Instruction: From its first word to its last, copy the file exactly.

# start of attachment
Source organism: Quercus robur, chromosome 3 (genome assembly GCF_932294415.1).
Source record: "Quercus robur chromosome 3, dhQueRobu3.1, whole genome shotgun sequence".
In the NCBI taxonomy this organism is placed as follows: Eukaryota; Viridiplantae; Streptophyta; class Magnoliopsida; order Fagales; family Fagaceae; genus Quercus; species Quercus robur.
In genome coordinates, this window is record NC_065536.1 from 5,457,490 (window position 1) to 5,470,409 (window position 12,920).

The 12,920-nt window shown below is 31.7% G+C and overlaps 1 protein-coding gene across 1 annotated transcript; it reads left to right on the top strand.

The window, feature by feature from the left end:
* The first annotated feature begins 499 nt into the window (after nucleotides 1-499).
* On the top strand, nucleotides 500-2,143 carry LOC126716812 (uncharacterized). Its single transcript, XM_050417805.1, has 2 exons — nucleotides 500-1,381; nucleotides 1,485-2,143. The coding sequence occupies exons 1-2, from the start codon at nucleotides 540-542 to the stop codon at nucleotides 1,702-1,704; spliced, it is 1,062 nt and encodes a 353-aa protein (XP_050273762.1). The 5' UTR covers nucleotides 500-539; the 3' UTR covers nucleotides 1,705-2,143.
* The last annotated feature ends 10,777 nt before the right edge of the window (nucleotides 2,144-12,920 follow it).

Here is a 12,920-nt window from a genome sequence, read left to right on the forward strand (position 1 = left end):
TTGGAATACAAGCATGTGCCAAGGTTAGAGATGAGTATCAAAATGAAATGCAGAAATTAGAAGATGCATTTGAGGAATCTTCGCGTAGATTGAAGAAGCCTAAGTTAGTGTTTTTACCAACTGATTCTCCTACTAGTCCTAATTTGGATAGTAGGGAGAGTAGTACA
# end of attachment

Source organism: Quercus robur, chromosome 3 (genome assembly GCF_932294415.1).
Source record: "Quercus robur chromosome 3, dhQueRobu3.1, whole genome shotgun sequence".
In the NCBI taxonomy this organism is placed as follows: Eukaryota; Viridiplantae; Streptophyta; class Magnoliopsida; order Fagales; family Fagaceae; genus Quercus; species Quercus robur.
In genome coordinates, this window is record NC_065536.1 from 5,457,490 (window position 1) to 5,470,409 (window position 12,920).

The 12,920-nt window shown below is 31.7% G+C and overlaps 1 protein-coding gene across 1 annotated transcript; it reads left to right on the top strand.

The window, feature by feature from the left end:
* The first annotated feature begins 499 nt into the window (after nucleotides 1-499).
* On the top strand, nucleotides 500-2,143 carry LOC126716812 (uncharacterized). Its single transcript, XM_050417805.1, has 2 exons — nucleotides 500-1,381; nucleotides 1,485-2,143. The coding sequence occupies exons 1-2, from the start codon at nucleotides 540-542 to the stop codon at nucleotides 1,702-1,704; spliced, it is 1,062 nt and encodes a 353-aa protein (XP_050273762.1). The 5' UTR covers nucleotides 500-539; the 3' UTR covers nucleotides 1,705-2,143.
* The last annotated feature ends 10,777 nt before the right edge of the window (nucleotides 2,144-12,920 follow it).

Here is a 12,920-nt window from a genome sequence, read left to right on the forward strand (position 1 = left end):
TTGGAATACAAGCATGTGCCAAGGTTAGAGATGAGTATCAAAATGAAATGCAGAAATTAGAAGATGCATTTGAGGAATCTTCGCGTAGATTGAAGAAGCCTAAGTTAGTGTTTTTACCAACTGATTCTCCTACTAGTCCTAATTTGGATAGTAGGGAGAGTAGTACA